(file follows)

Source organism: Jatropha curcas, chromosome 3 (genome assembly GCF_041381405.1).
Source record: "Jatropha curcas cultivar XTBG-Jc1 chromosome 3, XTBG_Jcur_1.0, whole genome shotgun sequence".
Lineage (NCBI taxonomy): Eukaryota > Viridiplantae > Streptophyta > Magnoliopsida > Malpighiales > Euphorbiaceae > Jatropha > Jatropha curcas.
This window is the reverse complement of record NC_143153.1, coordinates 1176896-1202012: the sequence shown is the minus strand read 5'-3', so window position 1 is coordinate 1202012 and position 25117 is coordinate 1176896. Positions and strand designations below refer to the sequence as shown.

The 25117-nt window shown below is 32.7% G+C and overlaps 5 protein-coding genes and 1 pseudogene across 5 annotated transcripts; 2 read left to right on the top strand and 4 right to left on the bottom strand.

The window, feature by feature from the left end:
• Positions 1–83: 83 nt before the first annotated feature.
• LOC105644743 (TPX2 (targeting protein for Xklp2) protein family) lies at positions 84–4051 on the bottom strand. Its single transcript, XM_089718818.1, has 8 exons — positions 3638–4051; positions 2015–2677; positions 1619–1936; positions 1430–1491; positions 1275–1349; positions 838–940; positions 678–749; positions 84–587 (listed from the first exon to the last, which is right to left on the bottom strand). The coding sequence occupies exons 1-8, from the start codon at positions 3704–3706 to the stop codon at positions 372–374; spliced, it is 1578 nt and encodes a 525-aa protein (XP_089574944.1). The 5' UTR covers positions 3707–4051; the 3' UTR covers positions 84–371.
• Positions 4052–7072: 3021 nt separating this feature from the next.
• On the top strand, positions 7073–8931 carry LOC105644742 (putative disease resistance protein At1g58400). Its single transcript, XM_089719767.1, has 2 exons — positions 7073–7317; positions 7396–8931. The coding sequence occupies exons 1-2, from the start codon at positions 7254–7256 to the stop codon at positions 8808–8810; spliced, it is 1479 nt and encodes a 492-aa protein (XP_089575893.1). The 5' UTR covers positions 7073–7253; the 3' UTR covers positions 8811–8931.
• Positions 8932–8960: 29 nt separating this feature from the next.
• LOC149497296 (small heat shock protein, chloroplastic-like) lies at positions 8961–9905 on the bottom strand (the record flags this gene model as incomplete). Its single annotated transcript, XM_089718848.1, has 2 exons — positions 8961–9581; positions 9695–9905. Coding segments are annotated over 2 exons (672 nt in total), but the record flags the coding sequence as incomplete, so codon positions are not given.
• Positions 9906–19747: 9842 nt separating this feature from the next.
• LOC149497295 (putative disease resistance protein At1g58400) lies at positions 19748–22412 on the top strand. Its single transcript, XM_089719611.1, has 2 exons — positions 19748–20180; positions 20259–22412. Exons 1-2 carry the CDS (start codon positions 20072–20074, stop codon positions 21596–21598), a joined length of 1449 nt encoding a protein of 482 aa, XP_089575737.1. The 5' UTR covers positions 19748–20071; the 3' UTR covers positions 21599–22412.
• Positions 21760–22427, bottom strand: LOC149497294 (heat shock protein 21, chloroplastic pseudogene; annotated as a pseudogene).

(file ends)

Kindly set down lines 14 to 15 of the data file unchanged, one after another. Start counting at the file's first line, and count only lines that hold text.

• LOC149497295 (putative disease resistance protein At1g58400) lies at positions 19748–22412 on the top strand. Its single transcript, XM_089719611.1, has 2 exons — positions 19748–20180; positions 20259–22412. Exons 1-2 carry the CDS (start codon positions 20072–20074, stop codon positions 21596–21598), a joined length of 1449 nt encoding a protein of 482 aa, XP_089575737.1. The 5' UTR covers positions 19748–20071; the 3' UTR covers positions 21599–22412.
• Positions 21760–22427, bottom strand: LOC149497294 (heat shock protein 21, chloroplastic pseudogene; annotated as a pseudogene).